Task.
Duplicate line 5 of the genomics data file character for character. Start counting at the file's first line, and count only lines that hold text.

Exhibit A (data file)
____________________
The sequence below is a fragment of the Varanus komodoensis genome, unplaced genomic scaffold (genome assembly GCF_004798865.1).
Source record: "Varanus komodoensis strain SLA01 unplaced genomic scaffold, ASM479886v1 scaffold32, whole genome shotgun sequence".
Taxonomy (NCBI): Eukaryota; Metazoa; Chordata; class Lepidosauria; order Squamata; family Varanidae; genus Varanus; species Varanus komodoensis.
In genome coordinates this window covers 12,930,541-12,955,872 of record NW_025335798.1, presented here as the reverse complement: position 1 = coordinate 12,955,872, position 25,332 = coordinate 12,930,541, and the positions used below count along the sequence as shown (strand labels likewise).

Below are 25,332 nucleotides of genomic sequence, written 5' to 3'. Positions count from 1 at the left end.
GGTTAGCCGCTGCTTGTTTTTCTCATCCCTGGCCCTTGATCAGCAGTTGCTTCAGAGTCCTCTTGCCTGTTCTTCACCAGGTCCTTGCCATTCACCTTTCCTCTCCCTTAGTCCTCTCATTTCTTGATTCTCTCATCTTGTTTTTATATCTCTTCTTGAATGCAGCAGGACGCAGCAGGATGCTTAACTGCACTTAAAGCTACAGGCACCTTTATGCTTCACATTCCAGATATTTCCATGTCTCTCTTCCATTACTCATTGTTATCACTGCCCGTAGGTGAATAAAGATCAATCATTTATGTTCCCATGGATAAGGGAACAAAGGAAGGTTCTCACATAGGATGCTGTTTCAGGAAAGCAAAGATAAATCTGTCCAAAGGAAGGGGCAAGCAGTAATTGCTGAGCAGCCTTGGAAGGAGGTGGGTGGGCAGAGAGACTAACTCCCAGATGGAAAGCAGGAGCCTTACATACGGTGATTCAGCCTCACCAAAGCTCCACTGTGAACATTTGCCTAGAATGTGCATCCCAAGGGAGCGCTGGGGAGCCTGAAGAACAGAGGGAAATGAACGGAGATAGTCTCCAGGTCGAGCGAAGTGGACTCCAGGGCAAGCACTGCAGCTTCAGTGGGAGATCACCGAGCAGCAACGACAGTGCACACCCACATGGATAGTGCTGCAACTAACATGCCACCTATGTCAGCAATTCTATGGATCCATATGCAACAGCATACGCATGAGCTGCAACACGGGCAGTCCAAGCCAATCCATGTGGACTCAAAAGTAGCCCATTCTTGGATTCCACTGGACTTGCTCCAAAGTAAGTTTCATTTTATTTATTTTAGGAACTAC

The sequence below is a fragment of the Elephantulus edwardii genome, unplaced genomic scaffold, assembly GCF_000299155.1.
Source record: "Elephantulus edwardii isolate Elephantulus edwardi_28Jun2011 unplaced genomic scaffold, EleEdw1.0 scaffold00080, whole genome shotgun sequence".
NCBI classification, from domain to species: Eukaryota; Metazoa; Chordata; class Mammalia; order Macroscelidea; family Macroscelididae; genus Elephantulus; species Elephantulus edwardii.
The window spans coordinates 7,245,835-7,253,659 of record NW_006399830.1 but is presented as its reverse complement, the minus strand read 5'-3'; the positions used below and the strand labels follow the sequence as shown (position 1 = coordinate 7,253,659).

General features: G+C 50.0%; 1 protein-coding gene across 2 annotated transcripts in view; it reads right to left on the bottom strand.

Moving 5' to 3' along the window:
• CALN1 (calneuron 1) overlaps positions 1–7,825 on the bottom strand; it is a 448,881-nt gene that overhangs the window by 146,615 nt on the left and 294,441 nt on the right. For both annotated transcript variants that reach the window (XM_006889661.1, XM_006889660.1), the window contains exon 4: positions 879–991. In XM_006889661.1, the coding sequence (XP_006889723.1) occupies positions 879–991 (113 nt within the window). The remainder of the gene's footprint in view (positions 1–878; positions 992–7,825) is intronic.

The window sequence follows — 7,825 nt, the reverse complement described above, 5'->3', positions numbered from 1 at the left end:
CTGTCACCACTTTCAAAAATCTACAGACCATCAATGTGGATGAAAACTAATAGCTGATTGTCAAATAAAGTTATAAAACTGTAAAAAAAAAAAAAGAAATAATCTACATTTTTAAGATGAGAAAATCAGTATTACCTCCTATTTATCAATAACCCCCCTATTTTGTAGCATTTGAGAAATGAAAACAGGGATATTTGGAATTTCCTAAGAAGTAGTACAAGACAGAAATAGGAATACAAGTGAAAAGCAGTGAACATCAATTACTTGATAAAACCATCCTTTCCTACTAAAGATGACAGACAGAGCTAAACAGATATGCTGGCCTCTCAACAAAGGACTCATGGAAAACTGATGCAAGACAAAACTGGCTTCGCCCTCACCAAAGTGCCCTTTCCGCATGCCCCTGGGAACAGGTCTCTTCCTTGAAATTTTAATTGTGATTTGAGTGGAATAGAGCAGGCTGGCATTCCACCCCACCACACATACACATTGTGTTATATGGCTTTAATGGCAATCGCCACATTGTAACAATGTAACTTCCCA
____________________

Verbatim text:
Below are 25,332 nucleotides of genomic sequence, written 5' to 3'. Positions count from 1 at the left end.